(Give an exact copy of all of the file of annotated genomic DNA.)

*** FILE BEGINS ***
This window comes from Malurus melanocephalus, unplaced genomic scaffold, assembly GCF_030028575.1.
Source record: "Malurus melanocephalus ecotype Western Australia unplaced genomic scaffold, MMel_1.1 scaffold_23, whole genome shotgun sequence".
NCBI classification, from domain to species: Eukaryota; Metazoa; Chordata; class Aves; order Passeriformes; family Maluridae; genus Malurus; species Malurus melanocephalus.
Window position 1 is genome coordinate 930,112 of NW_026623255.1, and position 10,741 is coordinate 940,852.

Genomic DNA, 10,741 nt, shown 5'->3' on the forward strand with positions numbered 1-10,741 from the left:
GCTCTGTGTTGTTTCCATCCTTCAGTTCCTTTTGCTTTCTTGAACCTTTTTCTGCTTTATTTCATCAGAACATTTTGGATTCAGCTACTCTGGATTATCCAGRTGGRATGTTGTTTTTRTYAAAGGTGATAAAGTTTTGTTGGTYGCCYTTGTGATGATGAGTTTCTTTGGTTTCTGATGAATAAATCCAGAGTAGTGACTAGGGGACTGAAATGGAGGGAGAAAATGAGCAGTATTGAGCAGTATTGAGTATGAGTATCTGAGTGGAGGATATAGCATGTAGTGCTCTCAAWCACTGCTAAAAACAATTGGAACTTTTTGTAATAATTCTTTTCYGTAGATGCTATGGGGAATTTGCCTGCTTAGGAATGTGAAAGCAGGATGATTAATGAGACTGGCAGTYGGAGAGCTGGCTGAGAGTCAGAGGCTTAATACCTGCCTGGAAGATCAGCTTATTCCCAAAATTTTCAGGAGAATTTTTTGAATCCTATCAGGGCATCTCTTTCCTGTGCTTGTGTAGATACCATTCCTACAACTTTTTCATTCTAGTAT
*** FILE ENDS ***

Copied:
This window comes from Malurus melanocephalus, unplaced genomic scaffold, assembly GCF_030028575.1.
Source record: "Malurus melanocephalus ecotype Western Australia unplaced genomic scaffold, MMel_1.1 scaffold_23, whole genome shotgun sequence".
NCBI classification, from domain to species: Eukaryota; Metazoa; Chordata; class Aves; order Passeriformes; family Maluridae; genus Malurus; species Malurus melanocephalus.
Window position 1 is genome coordinate 930,112 of NW_026623255.1, and position 10,741 is coordinate 940,852.

Genomic DNA, 10,741 nt, shown 5'->3' on the forward strand with positions numbered 1-10,741 from the left:
GCTCTGTGTTGTTTCCATCCTTCAGTTCCTTTTGCTTTCTTGAACCTTTTTCTGCTTTATTTCATCAGAACATTTTGGATTCAGCTACTCTGGATTATCCAGRTGGRATGTTGTTTTTRTYAAAGGTGATAAAGTTTTGTTGGTYGCCYTTGTGATGATGAGTTTCTTTGGTTTCTGATGAATAAATCCAGAGTAGTGACTAGGGGACTGAAATGGAGGGAGAAAATGAGCAGTATTGAGCAGTATTGAGTATGAGTATCTGAGTGGAGGATATAGCATGTAGTGCTCTCAAWCACTGCTAAAAACAATTGGAACTTTTTGTAATAATTCTTTTCYGTAGATGCTATGGGGAATTTGCCTGCTTAGGAATGTGAAAGCAGGATGATTAATGAGACTGGCAGTYGGAGAGCTGGCTGAGAGTCAGAGGCTTAATACCTGCCTGGAAGATCAGCTTATTCCCAAAATTTTCAGGAGAATTTTTTGAATCCTATCAGGGCATCTCTTTCCTGTGCTTGTGTAGATACCATTCCTACAACTTTTTCATTCTAGTAT